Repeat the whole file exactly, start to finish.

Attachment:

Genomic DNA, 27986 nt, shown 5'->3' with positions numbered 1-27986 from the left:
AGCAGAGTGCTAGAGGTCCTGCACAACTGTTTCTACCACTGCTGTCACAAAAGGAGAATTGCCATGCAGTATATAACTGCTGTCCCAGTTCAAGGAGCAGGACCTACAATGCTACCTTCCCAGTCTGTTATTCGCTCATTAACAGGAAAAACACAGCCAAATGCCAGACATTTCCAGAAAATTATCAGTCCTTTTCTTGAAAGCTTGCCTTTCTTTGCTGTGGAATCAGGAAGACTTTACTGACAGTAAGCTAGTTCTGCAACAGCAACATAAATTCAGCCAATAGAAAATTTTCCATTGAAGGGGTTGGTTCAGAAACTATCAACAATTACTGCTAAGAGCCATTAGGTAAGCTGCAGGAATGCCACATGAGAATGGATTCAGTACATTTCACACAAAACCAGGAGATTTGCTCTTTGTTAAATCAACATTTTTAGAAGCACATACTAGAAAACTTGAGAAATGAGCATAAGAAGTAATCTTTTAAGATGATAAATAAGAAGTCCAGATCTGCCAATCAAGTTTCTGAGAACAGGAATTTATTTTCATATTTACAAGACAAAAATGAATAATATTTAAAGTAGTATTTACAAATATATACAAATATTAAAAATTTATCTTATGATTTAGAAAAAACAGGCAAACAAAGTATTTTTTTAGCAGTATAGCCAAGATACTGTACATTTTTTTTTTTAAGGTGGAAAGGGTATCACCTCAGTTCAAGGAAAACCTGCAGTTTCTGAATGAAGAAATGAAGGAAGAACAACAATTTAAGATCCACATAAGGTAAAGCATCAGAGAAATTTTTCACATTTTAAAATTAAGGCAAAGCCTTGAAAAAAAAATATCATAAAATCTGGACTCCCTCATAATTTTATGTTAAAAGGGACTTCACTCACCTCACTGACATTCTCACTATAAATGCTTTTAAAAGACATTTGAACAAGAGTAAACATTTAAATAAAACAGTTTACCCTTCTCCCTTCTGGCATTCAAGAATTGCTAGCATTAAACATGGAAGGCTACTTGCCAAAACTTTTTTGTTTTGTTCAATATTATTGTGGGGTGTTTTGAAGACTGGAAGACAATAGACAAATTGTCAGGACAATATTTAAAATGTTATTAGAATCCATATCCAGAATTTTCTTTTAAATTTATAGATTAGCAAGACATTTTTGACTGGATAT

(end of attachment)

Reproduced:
Genomic DNA, 27986 nt, shown 5'->3' with positions numbered 1-27986 from the left:
AGCAGAGTGCTAGAGGTCCTGCACAACTGTTTCTACCACTGCTGTCACAAAAGGAGAATTGCCATGCAGTATATAACTGCTGTCCCAGTTCAAGGAGCAGGACCTACAATGCTACCTTCCCAGTCTGTTATTCGCTCATTAACAGGAAAAACACAGCCAAATGCCAGACATTTCCAGAAAATTATCAGTCCTTTTCTTGAAAGCTTGCCTTTCTTTGCTGTGGAATCAGGAAGACTTTACTGACAGTAAGCTAGTTCTGCAACAGCAACATAAATTCAGCCAATAGAAAATTTTCCATTGAAGGGGTTGGTTCAGAAACTATCAACAATTACTGCTAAGAGCCATTAGGTAAGCTGCAGGAATGCCACATGAGAATGGATTCAGTACATTTCACACAAAACCAGGAGATTTGCTCTTTGTTAAATCAACATTTTTAGAAGCACATACTAGAAAACTTGAGAAATGAGCATAAGAAGTAATCTTTTAAGATGATAAATAAGAAGTCCAGATCTGCCAATCAAGTTTCTGAGAACAGGAATTTATTTTCATATTTACAAGACAAAAATGAATAATATTTAAAGTAGTATTTACAAATATATACAAATATTAAAAATTTATCTTATGATTTAGAAAAAACAGGCAAACAAAGTATTTTTTTAGCAGTATAGCCAAGATACTGTACATTTTTTTTTTTAAGGTGGAAAGGGTATCACCTCAGTTCAAGGAAAACCTGCAGTTTCTGAATGAAGAAATGAAGGAAGAACAACAATTTAAGATCCACATAAGGTAAAGCATCAGAGAAATTTTTCACATTTTAAAATTAAGGCAAAGCCTTGAAAAAAAAATATCATAAAATCTGGACTCCCTCATAATTTTATGTTAAAAGGGACTTCACTCACCTCACTGACATTCTCACTATAAATGCTTTTAAAAGACATTTGAACAAGAGTAAACATTTAAATAAAACAGTTTACCCTTCTCCCTTCTGGCATTCAAGAATTGCTAGCATTAAACATGGAAGGCTACTTGCCAAAACTTTTTTGTTTTGTTCAATATTATTGTGGGGTGTTTTGAAGACTGGAAGACAATAGACAAATTGTCAGGACAATATTTAAAATGTTATTAGAATCCATATCCAGAATTTTCTTTTAAATTTATAGATTAGCAAGACATTTTTGACTGGATAT